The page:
A government crackdown on legal “loan sharks” will leave poor families without any access to credit, despite being unable to manage on their shrinking incomes.
A study of the poorest families living in social housing in the Midlands, carried out by the Human City Institute think tank, found that the majority were in some form of debt. More than half (55 per cent) owed more than £1,000.
The study, entitled Beyond the Margins and due to be published on Monday, found that benefit cuts, a slow job market and cuts in emergency hardship payments had made poor families more likely to depend on short-term loans. Many were unable to access high-street banks and relied on payday loans, money shops or loan sharks. But now these are being rolled back, leaving them with nowhere to go.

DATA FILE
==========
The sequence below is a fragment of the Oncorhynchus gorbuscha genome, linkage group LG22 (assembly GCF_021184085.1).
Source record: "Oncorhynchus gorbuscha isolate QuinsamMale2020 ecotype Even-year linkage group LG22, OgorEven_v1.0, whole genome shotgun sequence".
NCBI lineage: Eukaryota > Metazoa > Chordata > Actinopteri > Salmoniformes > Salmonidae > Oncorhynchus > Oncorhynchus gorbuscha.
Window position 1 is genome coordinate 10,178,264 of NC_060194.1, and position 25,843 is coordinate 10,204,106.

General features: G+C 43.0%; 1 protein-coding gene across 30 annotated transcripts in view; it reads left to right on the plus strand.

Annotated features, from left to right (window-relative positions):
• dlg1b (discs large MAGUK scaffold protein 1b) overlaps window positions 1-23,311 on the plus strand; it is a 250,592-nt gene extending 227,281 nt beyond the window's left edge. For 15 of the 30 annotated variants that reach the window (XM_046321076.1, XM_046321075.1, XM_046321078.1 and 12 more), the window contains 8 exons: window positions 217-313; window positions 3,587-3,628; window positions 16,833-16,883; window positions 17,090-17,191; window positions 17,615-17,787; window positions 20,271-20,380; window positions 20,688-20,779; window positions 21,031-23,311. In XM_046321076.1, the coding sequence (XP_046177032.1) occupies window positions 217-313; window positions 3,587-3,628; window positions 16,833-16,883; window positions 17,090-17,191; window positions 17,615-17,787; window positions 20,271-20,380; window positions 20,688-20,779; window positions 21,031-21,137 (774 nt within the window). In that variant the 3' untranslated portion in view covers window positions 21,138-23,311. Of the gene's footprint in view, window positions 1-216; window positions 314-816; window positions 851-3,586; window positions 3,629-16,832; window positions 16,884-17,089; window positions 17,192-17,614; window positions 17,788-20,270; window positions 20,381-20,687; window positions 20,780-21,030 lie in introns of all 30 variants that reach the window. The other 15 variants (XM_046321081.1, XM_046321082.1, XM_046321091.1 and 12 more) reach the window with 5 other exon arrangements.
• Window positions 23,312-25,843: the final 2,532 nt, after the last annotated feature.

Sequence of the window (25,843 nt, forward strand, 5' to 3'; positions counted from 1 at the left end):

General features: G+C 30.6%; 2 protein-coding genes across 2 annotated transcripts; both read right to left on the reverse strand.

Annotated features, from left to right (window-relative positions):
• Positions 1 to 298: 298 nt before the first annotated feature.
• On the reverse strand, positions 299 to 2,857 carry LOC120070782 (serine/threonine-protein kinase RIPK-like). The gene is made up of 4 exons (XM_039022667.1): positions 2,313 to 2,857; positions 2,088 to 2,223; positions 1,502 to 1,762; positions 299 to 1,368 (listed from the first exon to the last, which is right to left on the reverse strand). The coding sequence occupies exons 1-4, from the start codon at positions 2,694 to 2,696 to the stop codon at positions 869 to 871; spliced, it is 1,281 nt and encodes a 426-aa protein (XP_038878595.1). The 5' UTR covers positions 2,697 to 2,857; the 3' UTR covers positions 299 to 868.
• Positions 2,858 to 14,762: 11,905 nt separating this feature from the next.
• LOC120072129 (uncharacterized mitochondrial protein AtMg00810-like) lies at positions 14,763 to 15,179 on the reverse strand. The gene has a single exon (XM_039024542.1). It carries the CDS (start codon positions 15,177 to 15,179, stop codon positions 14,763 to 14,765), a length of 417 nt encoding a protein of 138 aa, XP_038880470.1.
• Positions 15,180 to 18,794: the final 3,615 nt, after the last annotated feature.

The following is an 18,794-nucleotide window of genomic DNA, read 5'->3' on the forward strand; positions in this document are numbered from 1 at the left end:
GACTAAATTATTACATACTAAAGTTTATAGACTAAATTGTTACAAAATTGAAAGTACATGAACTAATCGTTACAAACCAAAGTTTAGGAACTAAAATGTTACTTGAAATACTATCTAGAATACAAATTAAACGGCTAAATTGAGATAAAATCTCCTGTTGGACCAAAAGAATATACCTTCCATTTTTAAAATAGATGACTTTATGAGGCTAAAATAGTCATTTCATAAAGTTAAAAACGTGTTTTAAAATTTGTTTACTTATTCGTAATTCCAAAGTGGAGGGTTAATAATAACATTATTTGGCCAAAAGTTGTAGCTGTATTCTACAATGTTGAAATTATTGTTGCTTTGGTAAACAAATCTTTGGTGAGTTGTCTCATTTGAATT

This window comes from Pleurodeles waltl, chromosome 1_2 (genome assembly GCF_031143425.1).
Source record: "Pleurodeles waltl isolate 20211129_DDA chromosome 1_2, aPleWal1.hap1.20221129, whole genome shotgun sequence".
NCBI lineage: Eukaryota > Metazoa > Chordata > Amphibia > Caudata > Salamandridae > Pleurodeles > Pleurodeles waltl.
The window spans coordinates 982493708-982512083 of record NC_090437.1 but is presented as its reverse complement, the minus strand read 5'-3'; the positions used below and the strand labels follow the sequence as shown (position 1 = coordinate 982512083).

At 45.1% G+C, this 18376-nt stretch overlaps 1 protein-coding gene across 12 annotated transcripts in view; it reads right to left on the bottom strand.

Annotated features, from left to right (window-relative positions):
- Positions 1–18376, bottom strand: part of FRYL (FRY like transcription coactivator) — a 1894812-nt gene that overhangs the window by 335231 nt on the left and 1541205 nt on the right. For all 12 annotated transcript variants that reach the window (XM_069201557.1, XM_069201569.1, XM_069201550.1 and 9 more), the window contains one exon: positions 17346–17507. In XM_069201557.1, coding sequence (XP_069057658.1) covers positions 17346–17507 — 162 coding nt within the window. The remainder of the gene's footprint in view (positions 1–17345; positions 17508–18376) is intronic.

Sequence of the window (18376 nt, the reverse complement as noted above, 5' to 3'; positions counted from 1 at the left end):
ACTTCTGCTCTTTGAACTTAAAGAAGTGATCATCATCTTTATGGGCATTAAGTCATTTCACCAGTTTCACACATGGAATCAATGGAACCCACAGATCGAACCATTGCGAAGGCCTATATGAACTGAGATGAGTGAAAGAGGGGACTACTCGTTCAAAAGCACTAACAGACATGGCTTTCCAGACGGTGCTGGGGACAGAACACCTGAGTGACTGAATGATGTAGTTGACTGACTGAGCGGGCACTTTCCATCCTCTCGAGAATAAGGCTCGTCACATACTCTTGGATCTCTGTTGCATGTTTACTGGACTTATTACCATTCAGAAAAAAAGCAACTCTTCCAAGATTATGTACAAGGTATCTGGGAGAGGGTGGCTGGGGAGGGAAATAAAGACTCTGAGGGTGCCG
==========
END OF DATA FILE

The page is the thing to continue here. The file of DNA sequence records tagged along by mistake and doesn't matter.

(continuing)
Kevin Gulliver, co-author of the report, said: “There needs to be something to fill that gap in the market for short-term loans.” He called on housing associations to set up their own lending facilities for social tenants.